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The Comedy of Errors

a Comedy
CATEGORY : COMEDY
by William Shakespeare

COMPANY : The New American Shakespeare Tavern [WEBSITE]
VENUE : The New American Shakespeare Tavern [WEBSITE]
ID# 4095

SHOWING : September 03, 2011 - October 02, 2011

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PRODUCTION DESCRIPTION

Two sets of twins, one case of mistaken identity, and a nun walk onto the stage. No, it’s not the start of a joke, but it is hilarious! The Comedy of Errors takes Shakespearean funny to such slap-happy heights, you’ll be dizzy with laughter. This tale of the merchant twins Antipholus and the servant twins Dromio is full of errors, upsets, and fun.


CAST & CREW LIST
Director Drew Reeves
Costume Designer Anne Carole Butler
Assistant Director/Lighting Designer Matt Felten
Stage Manager Cindy Kearns
Assistant Stage Manager Deborah McGriff
Adriana, wife to Antipholus of Ephesus Laura Cole
Luciana Kelly Criss
Angelo/Officer/Attendant Nicholas Faircloth
Dromio of Ephesus/Headsman Jonathan Horne
Aegeon/Balthasar/Officer Doug Kaye
Aemilia (Abbess)/Attendant Josie B. Lawson
Solinus (Duke of Ephesus)/Pinch J.C. Long
Nell/Jailer/Officer Vinnie Mascola
Antipholus of Syracuse/Jailer Matt Nitchie
Dromio of Syracuse Daniel Parvis
Antipholus of Ephesus/Jailer Jeffrey Stephenson
Courtesan/Attendant Amee Vyas
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REVIEWS

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Seeing double
by Lady Mac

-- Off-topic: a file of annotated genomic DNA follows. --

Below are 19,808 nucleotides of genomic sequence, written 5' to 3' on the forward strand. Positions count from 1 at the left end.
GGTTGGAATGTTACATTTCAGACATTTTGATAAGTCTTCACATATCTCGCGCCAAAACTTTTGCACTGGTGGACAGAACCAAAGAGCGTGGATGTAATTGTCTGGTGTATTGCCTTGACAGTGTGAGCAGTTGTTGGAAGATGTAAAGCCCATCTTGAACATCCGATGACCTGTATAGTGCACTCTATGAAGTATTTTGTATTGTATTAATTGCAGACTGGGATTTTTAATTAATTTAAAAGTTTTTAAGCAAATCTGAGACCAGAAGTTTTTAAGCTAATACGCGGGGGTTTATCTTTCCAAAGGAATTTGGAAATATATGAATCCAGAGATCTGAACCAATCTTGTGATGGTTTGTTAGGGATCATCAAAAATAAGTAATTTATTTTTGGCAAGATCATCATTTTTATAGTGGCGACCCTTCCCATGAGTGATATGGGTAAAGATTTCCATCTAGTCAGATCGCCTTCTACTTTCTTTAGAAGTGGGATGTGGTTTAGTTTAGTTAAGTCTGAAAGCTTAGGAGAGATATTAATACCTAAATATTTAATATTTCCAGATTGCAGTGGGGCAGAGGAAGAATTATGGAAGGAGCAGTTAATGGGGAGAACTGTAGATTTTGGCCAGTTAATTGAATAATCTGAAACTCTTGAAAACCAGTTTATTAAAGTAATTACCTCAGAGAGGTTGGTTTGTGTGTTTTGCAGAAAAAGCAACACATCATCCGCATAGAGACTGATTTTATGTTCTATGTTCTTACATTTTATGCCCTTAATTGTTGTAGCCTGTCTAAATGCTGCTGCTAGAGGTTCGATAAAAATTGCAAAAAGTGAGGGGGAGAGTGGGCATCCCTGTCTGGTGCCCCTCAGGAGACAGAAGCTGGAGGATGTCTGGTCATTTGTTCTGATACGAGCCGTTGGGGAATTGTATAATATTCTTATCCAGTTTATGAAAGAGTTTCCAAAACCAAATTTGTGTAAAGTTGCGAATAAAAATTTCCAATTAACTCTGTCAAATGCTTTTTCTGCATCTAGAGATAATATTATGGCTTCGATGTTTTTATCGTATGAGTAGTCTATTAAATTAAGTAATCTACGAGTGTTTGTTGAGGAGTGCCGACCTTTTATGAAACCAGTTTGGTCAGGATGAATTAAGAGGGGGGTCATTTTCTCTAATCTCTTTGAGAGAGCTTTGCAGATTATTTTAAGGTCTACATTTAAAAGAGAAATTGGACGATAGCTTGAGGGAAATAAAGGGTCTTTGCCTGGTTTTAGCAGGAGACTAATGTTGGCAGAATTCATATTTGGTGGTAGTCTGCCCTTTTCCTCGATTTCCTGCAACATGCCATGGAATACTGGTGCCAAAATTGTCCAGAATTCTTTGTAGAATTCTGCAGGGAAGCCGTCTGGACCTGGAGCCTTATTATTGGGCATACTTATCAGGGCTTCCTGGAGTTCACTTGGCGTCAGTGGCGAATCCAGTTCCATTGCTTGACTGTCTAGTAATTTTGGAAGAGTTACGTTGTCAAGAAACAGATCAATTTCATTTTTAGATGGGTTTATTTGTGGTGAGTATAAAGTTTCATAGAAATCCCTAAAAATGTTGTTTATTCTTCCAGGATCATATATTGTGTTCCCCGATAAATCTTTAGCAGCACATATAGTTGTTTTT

Saturday, September 10, 2011
4.0
“The Comedy of Errors” presents a significant challenge for theater companies: There must be two convincing pairs of adult-male twins. One production I’ve seen of this show used two actors, each of whom portrayed both twins; this placed too much burden on the audience and made the “we meet at last” scene at the end a huge let-down. On the other extreme, some productions have had two sets of men who wouldn’t be mistaken for each other by Mr. Magoo; this, too, makes it hard for the audience to buy. However, the Shakespeare Tavern’s current production has hit upon the just-right combination: two sets of actors who look remarkably similar and require just a slight leap of faith by the audience. (Hey, we are asked all the time to believe that female characters actually fool others with their disguises as boys.)

Indeed, these pairs are the most similar-looking different-people pairs I’ve seen in any “Comedy of Errors.” Daniel Parvis and Jonathon Horne are the brothers Dromio; Matt Nitchie and Jeffrey Stephenson are the brothers Antipholus. While their personalities are quite a bit different – Parvis the light-hearted, fun-loving Dromio/Horne the pouty, besieged Dromio; Nitchie the mood-swinging sometimes-mirthful and sometimes-abusive Antipholus/Stephenson the naughty, party-boy self-gratifying Antipholus – their various associates’ confusion is not altogether ridiculous.